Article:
Before becoming an astronaut, Armstrong was in the United States Navy and saw action in the Korean War. After the war, he served as a test pilot at the National Advisory Committee for Aeronautics (NACA) High-Speed Flight Station, now known as the Dryden Flight Research Center, where he flew over 900 flights in a variety of aircraft. As a research pilot, Armstrong served as project pilot on the F-100 Super Sabre A and C aircraft, F-101 Voodoo, and the Lockheed F-104A Starfighter. He also flew the Bell X-1B, Bell X-5, North American X-15, F-105 Thunderchief, F-106 Delta Dart, B-47 Stratojet, KC-135 Stratotanker and Paresev. He graduated from Purdue University.

In the news

Wikinews Aviation portal
Read and edit Wikinews

Today in Aviation

May 23

  • 2013 – Solar Impulse aircraft HB-SIA completes the second and longest leg of its trip across the continental United States, arriving at Dallas-Fort Worth International Airport in Texas after a 957-mile (1,541-km) flight from Phoenix Sky Harbor International Airport in Phoenix, Arizona, at an average speed-over-ground of 52 mph (83.7 km/h), reaching an altitude of 27,000 feet (8,230 meters). The flight, which takes 18 hours 21 minutes, sets a new world distance record for a solar-powered flight, exceeding the previous record, also established by HB-SIA, in a flight from Switzerland to Spain on 25 May 2012.[1][2]
  • 2012 – A Pakistan Army School of Aviation Schweizer 300C crashed into the Chenab river in Pakistan, two occupants killed.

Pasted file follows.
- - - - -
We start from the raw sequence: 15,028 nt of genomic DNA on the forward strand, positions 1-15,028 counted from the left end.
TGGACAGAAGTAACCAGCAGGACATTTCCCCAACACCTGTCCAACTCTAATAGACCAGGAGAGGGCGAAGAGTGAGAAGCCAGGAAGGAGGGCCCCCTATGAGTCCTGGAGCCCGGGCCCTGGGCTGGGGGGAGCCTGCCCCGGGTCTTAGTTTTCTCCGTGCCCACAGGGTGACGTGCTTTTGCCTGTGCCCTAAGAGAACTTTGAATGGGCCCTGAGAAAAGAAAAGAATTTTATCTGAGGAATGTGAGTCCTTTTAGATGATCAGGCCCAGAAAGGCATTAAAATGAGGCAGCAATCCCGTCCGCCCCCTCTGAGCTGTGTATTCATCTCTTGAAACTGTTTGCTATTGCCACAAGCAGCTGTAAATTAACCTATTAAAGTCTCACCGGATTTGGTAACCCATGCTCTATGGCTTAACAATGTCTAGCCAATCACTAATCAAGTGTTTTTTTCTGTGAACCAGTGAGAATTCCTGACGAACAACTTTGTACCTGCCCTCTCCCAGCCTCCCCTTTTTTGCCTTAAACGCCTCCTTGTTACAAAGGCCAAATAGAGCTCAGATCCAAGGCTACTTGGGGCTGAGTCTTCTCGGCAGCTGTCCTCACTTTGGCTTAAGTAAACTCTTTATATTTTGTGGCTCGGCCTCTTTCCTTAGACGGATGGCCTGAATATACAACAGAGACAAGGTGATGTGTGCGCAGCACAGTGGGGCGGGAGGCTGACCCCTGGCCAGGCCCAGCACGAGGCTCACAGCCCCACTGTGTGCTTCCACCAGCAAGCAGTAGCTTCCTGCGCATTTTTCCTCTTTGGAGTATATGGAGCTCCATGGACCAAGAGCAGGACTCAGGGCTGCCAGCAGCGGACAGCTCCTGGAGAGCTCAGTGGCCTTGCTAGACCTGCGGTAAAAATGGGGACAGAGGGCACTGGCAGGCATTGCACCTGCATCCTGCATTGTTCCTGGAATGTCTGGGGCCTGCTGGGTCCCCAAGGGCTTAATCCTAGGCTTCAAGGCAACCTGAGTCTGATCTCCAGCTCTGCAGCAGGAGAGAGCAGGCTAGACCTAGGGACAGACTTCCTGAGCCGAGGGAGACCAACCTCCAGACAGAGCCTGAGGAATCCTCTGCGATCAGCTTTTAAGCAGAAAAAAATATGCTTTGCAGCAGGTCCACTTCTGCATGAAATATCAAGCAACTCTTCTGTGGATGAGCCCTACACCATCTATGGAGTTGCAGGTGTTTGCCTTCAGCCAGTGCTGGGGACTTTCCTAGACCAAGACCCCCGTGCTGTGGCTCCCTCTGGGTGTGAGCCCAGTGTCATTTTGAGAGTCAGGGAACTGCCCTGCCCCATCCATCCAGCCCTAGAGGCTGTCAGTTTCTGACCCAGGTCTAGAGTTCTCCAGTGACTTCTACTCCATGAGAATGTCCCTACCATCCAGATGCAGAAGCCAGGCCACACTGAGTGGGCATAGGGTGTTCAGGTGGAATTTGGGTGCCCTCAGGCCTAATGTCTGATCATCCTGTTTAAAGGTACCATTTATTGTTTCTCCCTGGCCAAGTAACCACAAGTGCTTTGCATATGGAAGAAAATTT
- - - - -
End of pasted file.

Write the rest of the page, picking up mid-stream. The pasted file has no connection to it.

• 2011 – France and the United Kingdom announce that they will begin to use attack helicopters in Libya to increase the accuracy of NATO airstrikes and allow more precise strikes against urban targets.[3]
  • 2006 – A Greek Lockheed Martin F-16C Block 52 Fighting Falcon, 514, of 343 Mira, and Turkish Lockheed Martin F-16C Fighting Falcon, 93-0684, of 192 Filo, collide over the Aegean Sea as the Greek pilot attempts to intercept the Turkish, after an alleged airspace violation. The Greek pilot, Flight Lieutenant Konstantinos Iliakis, is presumed dead, but the Turkish pilot, 1st Lieutenant Halil Ibrahim Ozdemir, is rescued.
  • 1969 – A drunken U.S. Air Force assistant crew chief, Sgt. Paul Adams Meyer, 23, of Poquoson, Virginia, suffering anxiety over marital problems, starts up a Lockheed C-130E Hercules, 63-7789, c/n 3856, of the 36th Tactical Airlift Squadron, 316th Tactical Airlift Wing, on hardstand 21 at RAF Mildenhall and takes off in it at 0655 hrs. CET, headed for Langley AFB, Virginia. At least two North American F-100 Super Sabres from RAF Lakenheath, a C-130 from Mildenhall, and two RAF English Electric Lightnings are sent aloft to try to make contact with the stolen aircraft. The Hercules crashes into the English Channel off Alderney (5000N, 0205W) ~90 minutes later. In the last transmission from Meyer, to his wife, in a link-up over the side-band radio, he stated "Leave me alone for about five minutes, I've got trouble." There is speculation whether the Hercules was shot down. Some wreckage was recovered but the pilot's body was never found. Meyer had been arrested for being drunk and disorderly earlier in the morning in the village of Freckenham and had been remanded to quarters, but sneaked out to steal the Hercules.